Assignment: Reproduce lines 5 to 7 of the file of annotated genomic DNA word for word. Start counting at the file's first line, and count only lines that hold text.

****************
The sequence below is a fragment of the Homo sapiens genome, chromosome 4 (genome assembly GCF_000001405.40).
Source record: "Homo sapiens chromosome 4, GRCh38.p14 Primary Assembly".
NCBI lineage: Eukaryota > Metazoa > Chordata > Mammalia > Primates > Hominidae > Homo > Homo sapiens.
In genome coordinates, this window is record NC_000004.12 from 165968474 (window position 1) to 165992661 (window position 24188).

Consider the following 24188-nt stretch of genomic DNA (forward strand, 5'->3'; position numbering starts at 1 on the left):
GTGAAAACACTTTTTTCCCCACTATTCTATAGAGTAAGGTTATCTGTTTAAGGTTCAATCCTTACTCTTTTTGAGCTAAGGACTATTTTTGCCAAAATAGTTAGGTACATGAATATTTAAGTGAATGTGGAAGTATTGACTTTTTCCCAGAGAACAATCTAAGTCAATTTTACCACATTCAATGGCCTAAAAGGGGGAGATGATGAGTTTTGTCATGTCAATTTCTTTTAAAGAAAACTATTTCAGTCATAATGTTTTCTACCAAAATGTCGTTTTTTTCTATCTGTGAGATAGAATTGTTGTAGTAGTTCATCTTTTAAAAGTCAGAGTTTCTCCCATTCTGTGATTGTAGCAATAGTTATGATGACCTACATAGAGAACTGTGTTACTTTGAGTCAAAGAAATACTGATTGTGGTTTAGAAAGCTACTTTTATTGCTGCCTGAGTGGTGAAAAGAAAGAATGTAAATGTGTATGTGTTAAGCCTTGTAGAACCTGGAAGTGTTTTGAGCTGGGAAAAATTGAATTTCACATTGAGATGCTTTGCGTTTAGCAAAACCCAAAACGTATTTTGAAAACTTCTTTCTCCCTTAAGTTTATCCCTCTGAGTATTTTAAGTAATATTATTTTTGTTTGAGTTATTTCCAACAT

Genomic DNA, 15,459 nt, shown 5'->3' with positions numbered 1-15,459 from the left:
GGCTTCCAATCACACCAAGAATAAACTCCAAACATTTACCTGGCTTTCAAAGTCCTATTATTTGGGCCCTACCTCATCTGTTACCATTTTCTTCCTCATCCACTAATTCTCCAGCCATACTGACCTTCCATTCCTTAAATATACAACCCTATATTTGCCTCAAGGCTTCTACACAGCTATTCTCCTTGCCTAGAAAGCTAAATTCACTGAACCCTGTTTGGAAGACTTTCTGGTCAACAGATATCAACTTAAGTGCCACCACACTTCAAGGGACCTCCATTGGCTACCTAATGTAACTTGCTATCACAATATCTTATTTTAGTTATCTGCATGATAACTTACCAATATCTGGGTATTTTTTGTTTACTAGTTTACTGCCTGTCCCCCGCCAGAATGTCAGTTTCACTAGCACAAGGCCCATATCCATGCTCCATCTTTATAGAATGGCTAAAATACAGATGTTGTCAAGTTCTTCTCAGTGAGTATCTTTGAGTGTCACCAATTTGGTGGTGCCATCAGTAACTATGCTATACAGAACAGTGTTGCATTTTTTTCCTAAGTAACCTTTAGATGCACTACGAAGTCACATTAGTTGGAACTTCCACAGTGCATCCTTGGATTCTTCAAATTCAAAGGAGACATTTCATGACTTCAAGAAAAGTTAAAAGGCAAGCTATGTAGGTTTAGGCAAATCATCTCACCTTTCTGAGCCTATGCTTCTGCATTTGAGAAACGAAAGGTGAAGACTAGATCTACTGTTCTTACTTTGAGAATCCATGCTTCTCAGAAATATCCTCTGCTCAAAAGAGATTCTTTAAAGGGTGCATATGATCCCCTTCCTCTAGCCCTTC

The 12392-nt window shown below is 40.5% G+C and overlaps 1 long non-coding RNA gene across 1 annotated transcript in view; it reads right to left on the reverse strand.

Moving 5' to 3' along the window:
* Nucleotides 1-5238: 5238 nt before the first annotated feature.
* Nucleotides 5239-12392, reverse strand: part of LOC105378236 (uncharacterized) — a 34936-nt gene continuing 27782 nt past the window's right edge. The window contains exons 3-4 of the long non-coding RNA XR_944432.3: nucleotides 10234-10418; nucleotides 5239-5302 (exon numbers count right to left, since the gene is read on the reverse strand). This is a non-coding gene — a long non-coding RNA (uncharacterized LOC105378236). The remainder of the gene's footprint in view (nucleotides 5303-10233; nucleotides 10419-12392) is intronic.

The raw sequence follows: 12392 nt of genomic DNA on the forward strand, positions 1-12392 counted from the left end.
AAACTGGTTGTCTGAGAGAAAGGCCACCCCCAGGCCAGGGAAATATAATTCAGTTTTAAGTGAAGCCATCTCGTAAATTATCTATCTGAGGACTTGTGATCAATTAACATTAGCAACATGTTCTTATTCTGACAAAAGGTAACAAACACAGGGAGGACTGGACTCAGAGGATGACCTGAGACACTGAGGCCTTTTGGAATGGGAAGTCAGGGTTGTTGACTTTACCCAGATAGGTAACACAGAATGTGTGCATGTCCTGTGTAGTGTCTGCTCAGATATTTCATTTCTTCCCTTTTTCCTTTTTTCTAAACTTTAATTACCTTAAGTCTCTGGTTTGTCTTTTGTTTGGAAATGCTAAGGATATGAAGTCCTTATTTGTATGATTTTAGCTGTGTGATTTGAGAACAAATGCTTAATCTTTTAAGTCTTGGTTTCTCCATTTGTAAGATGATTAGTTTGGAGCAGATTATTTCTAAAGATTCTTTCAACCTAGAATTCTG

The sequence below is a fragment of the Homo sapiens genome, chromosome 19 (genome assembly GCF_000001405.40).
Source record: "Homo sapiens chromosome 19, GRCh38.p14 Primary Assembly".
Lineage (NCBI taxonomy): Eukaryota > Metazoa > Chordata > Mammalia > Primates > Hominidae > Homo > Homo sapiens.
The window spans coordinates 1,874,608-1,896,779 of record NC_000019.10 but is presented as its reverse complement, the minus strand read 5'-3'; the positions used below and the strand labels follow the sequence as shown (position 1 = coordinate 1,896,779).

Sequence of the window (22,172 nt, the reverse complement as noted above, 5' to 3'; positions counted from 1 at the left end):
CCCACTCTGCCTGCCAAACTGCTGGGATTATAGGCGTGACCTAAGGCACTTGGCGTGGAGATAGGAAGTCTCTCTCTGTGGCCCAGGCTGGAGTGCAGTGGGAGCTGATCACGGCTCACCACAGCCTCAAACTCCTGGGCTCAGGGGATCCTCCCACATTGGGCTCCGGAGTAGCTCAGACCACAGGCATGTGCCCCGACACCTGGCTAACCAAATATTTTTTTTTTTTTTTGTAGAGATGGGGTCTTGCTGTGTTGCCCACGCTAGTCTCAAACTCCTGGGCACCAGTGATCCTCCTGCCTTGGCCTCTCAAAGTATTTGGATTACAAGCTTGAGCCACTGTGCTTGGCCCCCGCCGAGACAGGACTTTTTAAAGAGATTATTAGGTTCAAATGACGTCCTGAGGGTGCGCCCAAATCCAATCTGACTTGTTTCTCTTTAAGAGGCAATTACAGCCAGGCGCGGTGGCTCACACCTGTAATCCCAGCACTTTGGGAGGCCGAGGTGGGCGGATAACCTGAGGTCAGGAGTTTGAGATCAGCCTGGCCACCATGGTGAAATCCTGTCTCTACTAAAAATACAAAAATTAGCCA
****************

Consider the following 24188-nt stretch of genomic DNA (forward strand, 5'->3'; position numbering starts at 1 on the left):
GTGAAAACACTTTTTTCCCCACTATTCTATAGAGTAAGGTTATCTGTTTAAGGTTCAATCCTTACTCTTTTTGAGCTAAGGACTATTTTTGCCAAAATAGTTAGGTACATGAATATTTAAGTGAATGTGGAAGTATTGACTTTTTCCCAGAGAACAATCTAAGTCAATTTTACCACATTCAATGGCCTAAAAGGGGGAGATGATGAGTTTTGTCATGTCAATTTCTTTTAAAGAAAACTATTTCAGTCATAATGTTTTCTACCAAAATGTCGTTTTTTTCTATCTGTGAGATAGAATTGTTGTAGTAGTTCATCTTTTAAAAGTCAGAGTTTCTCCCATTCTGTGATTGTAGCAATAGTTATGATGACCTACATAGAGAACTGTGTTACTTTGAGTCAAAGAAATACTGATTGTGGTTTAGAAAGCTACTTTTATTGCTGCCTGAGTGGTGAAAAGAAAGAATGTAAATGTGTATGTGTTAAGCCTTGTAGAACCTGGAAGTGTTTTGAGCTGGGAAAAATTGAATTTCACATTGAGATGCTTTGCGTTTAGCAAAACCCAAAACGTATTTTGAAAACTTCTTTCTCCCTTAAGTTTATCCCTCTGAGTATTTTAAGTAATATTATTTTTGTTTGAGTTATTTCCAACAT

Genomic DNA, 15,459 nt, shown 5'->3' with positions numbered 1-15,459 from the left: